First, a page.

Rounding out the national section was a crossword puzzle, another fashion spread, this one featuring actress Viveca Lindfors wearing clothes designed by Eric Lund, and a picture feature showcasing the newspaper “city room” set from The Reporters, featuring $50,000-$70,000 worth of furniture from the actual offices of the defunct New York Mirror.

Again there were only two news reports in the “For the Record” column this week, one very lengthy and the second just two paragraphs:

  • California’s pay-TV saga continues. Dana Andrews, president of the Screen Actors Guild and president of the Fair Trial for Pay-TV Council, supported Pat Weaver’s Subscription Television Inc. in its fight for survival in California. He felt commercial television could not support the artistic standards of the acting profession and pay-TV could. On Election Day, voters approved a proposition banning pay-TV in the state. Andrews, however, continued to rail against commercial television at every opportunity.
  • The first cancellation of the 1964-1965 season is NBC’s The Bill Dana Show, which drew low ratings and will be replaced on January 24th, 1965 by Branded, a half-hour Western starring Chuck Connors.

Lots of great tidbits in the Hollywood and New York TV Teletype columns this issue:

  • A series based on Irving Wallace’s 1960 novel The Chapman Report is in the early planning stages.
  • Herbert Hirschman’s CBS series The Quest has received a 26-episode order.
  • Bert Lahr has signed to play the title role in “Thompson’s Ghost,” a sitcom pilot about a married couple (Robert Rockwell and Phyllis Coates) who buy a house and learn it is haunted (by Lahr). James Sheldon will direct.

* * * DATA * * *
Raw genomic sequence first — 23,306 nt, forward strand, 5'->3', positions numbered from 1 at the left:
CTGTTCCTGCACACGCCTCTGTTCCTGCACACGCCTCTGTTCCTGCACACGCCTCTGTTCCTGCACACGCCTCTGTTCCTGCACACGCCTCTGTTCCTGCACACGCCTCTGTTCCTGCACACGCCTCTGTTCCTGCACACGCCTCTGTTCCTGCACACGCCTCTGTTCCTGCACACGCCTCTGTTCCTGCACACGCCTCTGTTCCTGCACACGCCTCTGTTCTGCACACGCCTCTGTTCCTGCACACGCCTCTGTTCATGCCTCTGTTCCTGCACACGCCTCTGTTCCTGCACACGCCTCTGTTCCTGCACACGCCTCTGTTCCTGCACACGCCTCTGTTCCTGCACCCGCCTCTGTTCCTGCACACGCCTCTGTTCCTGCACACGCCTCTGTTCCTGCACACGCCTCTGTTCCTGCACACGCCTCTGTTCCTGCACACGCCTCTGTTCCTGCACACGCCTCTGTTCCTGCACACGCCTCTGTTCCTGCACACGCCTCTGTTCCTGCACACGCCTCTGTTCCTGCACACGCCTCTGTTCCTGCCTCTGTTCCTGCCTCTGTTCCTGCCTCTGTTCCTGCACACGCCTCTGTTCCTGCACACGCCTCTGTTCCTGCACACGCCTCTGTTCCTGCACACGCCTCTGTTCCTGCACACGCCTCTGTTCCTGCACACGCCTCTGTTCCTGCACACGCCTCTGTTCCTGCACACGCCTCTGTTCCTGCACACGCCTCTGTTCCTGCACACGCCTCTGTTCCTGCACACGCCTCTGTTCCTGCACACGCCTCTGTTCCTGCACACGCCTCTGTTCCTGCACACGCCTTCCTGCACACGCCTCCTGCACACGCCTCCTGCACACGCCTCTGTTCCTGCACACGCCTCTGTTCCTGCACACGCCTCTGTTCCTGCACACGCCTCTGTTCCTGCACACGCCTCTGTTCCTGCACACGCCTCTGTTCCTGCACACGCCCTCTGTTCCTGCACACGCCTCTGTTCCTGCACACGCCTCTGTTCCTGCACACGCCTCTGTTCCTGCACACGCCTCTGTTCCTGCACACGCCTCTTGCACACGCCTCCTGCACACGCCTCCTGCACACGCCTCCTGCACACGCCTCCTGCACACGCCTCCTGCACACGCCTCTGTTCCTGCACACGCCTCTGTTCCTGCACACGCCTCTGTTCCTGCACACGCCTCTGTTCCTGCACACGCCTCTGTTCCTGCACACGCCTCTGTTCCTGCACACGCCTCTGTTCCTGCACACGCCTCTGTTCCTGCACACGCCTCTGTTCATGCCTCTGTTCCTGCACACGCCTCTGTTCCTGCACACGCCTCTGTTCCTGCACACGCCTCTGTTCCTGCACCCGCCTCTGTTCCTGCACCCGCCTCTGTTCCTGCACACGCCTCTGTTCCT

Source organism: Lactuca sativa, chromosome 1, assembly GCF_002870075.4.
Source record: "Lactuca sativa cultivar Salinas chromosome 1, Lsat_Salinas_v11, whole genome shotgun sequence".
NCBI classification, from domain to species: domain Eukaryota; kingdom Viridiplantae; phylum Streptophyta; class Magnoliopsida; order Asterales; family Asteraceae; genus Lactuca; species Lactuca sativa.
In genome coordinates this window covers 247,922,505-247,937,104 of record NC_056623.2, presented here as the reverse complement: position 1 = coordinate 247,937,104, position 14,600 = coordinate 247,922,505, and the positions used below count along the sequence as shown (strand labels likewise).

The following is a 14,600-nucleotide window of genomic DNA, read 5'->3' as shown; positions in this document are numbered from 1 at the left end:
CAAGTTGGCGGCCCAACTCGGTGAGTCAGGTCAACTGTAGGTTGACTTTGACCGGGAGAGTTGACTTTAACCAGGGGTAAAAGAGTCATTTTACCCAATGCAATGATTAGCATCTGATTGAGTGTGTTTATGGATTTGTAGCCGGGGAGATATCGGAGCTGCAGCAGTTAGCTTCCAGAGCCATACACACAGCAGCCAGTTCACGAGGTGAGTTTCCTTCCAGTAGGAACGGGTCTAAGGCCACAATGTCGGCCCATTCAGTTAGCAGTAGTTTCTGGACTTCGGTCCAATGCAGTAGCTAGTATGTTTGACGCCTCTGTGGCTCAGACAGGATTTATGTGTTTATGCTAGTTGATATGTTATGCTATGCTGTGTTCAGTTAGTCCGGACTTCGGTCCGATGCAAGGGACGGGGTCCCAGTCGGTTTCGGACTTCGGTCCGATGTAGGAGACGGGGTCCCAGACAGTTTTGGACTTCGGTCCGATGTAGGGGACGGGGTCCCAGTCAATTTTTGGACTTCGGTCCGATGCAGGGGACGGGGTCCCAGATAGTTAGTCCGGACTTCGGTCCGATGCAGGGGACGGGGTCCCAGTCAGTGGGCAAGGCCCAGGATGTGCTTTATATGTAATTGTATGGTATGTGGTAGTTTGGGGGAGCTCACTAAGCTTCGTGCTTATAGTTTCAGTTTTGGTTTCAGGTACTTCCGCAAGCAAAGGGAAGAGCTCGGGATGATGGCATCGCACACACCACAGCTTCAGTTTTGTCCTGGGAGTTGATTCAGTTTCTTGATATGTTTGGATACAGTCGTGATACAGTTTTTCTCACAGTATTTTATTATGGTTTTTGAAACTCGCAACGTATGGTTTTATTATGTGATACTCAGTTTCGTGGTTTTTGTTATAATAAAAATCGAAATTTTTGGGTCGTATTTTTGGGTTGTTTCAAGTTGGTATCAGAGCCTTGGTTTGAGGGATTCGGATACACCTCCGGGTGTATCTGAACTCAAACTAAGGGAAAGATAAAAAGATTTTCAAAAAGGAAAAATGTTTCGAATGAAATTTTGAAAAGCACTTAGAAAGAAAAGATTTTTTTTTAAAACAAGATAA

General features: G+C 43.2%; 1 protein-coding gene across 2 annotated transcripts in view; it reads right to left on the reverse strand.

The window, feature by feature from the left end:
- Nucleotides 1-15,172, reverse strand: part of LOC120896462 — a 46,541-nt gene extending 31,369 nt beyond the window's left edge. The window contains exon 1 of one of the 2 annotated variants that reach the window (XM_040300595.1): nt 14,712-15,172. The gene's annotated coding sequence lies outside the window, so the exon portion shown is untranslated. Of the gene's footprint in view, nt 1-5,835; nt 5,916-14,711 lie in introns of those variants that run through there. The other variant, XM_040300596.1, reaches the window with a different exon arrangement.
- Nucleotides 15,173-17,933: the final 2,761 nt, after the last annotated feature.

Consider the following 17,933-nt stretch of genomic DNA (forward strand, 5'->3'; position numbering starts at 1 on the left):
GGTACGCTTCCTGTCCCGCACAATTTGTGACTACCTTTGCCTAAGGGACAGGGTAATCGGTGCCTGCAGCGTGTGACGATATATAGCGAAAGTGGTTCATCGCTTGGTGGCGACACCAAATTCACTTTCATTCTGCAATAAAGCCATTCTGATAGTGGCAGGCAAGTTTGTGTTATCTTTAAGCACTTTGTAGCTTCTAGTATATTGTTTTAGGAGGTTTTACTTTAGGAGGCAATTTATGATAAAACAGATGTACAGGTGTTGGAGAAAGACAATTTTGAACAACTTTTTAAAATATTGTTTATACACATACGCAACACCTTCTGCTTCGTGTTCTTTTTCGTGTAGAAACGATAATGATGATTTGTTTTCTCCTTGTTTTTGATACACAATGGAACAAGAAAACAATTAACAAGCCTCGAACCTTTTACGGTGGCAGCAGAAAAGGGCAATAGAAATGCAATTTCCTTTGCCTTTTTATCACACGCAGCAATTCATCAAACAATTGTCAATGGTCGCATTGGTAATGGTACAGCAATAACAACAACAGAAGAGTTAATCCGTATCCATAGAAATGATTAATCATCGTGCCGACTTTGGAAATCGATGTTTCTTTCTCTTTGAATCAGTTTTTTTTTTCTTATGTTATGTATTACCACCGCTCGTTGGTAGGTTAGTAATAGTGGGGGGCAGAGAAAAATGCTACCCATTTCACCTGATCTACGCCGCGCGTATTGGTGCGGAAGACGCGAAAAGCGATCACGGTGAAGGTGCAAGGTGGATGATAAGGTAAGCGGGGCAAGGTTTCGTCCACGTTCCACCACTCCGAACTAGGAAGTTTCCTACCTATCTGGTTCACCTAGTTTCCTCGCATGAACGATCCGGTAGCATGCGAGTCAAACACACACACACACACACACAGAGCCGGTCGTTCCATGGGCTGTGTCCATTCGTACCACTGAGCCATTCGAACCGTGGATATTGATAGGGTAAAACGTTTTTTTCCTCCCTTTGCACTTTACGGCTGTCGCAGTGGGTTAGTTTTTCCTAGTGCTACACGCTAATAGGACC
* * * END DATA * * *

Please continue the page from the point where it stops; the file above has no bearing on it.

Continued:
• Bob Crane will leave The Donna Reed Show at the end of the 1964-1965 season, possibly for his own series.
  • Phillis Avery’s role on Mr. Novak will be phased out due to her character never reaching “its expected importance.”
  • Raquel Welch and Barbara Perkins will be featured on ABC’s “Deb Star Ball” on January 2nd, 1965.
  • Peter Jennings was recently added to ABC’s news staff, the second Canadian to do so after Baden Langton.
  • NBC is planning a musical series called Hullaballoo as a mid-season replacement should it need to pull once of shows in January.

The letters page was a mixed bag, with three writers criticizing A.C. Nielsen’s November 7th article defending his company’s Nielsen ratings. One of them noted the irony of the issue also featuring an article about actor Michael Burns, whose series It’s a Man’s World was cancelled due to low ratings. There were also four letters reacting to network election coverage:

A pat on the back for all three networks for the superb election coverage. We switched from one to another and they were all excellent.
Mrs. C. Sebley
Iowa City, Iowa

I was completely disgusted with the NBC coverage of election returns. With only 2 percent of the popular vote in, and half the country still voting, the projected votes of the RCA computers had the election over and definitely decided.